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Trailer Park Boys: Don’t Legalize It (2014)

by on 2014/11/18

Trailer Park Boys Don't Legalize It (2014)“PLEASE RETURN TO LOBBY”

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To know me you might not believe how big a Trailer Park Boys fan I am. Unfortunately, with their recent entry, Don’t Legalize It, my against-the-odds affection for their antics has been somewhat tested.

It reminded me at several points of watching Red Green’s Duct Tape Forever, a meaner-spirited feature version of a series anchored by its relationships, as if a theatrical experience demanded more conflict. (Ironically both employed pun-based tag lines specifically referencing friendship: “Friends Stick Together” and “Best Buds”.)

Certainly I understand the need to offer something different, to raise the stakes, but why at the cost of enjoyment?

In a version of Sunnyvale reminiscent of the Xmas Special — neither the excellent pilot film nor the standalone movie — the core trio have drifted apart, reunited first by a funeral, and then in a forced shared road trip.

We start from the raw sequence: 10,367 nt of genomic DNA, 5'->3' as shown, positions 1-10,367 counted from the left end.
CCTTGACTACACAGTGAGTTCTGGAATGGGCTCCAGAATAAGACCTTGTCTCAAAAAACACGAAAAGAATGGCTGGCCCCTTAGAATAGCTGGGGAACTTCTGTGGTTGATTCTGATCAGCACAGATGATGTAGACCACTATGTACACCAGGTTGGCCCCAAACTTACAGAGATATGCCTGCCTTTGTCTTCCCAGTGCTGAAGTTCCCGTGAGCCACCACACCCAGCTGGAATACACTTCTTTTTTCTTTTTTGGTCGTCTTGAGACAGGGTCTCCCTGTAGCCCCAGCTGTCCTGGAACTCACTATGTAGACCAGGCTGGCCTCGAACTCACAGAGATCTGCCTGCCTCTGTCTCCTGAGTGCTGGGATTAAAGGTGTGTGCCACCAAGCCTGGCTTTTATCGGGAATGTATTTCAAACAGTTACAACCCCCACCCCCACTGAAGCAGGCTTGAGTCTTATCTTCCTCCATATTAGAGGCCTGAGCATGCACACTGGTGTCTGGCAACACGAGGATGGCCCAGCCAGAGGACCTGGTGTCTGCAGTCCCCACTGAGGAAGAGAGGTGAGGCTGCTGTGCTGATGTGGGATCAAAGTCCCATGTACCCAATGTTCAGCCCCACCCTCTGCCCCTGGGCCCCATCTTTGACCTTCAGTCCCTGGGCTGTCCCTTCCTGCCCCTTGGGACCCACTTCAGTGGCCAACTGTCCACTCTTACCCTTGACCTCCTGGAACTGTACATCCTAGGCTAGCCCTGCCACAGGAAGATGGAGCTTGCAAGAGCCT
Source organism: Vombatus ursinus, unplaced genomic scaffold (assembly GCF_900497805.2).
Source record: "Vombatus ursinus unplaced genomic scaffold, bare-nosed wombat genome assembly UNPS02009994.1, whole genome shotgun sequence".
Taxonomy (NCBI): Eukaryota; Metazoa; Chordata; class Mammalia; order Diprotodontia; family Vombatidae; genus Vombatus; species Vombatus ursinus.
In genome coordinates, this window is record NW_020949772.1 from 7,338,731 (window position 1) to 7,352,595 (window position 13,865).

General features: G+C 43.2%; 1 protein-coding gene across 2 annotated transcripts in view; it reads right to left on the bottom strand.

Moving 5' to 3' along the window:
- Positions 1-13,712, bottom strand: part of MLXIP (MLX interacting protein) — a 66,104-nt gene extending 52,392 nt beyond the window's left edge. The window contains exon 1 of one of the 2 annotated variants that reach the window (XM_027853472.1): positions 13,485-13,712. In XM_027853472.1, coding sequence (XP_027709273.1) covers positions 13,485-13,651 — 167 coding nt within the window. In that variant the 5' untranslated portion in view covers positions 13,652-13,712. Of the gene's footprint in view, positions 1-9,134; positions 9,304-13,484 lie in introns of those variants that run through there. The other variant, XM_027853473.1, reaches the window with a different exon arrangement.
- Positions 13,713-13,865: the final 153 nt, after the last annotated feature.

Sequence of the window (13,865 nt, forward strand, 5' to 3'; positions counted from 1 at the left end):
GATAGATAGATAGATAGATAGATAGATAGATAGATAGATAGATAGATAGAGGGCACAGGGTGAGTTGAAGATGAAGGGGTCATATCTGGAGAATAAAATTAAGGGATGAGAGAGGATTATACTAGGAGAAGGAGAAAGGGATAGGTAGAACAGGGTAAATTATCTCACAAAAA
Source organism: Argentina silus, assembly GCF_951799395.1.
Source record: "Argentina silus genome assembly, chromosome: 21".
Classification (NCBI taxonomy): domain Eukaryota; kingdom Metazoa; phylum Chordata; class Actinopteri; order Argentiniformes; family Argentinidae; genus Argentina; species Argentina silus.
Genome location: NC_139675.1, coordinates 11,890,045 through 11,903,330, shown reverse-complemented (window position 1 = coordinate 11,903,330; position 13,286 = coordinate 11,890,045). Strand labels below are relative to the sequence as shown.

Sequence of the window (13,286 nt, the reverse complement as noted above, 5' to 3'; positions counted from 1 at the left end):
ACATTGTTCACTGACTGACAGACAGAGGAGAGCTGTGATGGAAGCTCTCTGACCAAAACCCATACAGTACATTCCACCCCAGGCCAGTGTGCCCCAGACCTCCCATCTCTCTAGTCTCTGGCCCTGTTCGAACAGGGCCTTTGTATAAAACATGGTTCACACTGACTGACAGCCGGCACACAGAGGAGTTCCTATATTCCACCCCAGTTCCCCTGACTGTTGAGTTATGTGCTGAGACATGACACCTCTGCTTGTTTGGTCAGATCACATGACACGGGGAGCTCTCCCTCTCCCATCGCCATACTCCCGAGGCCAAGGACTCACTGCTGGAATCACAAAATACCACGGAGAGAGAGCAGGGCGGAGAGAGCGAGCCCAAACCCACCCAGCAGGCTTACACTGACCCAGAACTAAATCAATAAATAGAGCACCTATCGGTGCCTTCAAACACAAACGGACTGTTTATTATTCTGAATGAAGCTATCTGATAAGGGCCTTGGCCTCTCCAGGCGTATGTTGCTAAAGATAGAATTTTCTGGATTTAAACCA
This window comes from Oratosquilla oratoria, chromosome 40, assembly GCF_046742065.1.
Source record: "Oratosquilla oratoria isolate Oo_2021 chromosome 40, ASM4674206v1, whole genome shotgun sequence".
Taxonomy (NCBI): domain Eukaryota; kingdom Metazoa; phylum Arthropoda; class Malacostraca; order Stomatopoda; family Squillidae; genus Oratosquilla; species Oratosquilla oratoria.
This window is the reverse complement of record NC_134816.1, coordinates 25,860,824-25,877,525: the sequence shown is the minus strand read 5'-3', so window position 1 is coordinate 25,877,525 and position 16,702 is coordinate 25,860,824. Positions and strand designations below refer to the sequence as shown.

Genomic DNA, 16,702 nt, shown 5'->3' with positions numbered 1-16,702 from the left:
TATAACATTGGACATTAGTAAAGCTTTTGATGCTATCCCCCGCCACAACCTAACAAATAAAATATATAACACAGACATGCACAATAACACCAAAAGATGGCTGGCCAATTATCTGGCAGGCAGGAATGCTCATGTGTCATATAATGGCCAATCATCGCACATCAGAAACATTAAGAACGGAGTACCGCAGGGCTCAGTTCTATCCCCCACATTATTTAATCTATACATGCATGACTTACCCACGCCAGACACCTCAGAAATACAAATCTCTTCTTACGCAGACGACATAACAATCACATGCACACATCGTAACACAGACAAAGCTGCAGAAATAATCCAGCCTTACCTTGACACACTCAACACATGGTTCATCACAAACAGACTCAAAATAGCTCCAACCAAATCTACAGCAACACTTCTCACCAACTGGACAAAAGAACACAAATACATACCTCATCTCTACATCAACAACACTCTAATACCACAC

Bubbles’ (Mike Smith) quest is to find the home of his estranged parents in Kingston, Julian (John Paul Tremblay) is selling “clean” urine to druggies in Montreal, and Ricky (Robb Wells) intends to convince Ottawa to keep marijuana illegal, thus ensuring his business remains uncontrolled. The few best parts of the entire piece involve their bonding en route, over halfway through the running time, and all too briefly at that.

Otherwise a somber tone is struck throughout, both unfunny and oppressive, as if one of the weaker episodes were drawn out several times its own length. For an effort so heavily marketed as a journey to other places, the departure takes off more than halfway through, and maybe ten minutes is spent in each other city.

It’s a disappointing far cry from the originality of another recent show. Their Live in Fuckin’ Dublin (on Netflix) is framed by a recorded setup story, culminating in their appearance on the stage, a conceit more fresh-yet-appropriate than this muddled mockumentary.

I’d say the filmmakers were treading water, but that conclusion would suggest something else: the too-easy maintenance of passable quality. I don’t believe this attempt is passable (even buoyed by a Corey Hart reference). To paraphrase Ricky, it adds assault to injury.

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Rated 14A

95 minutes

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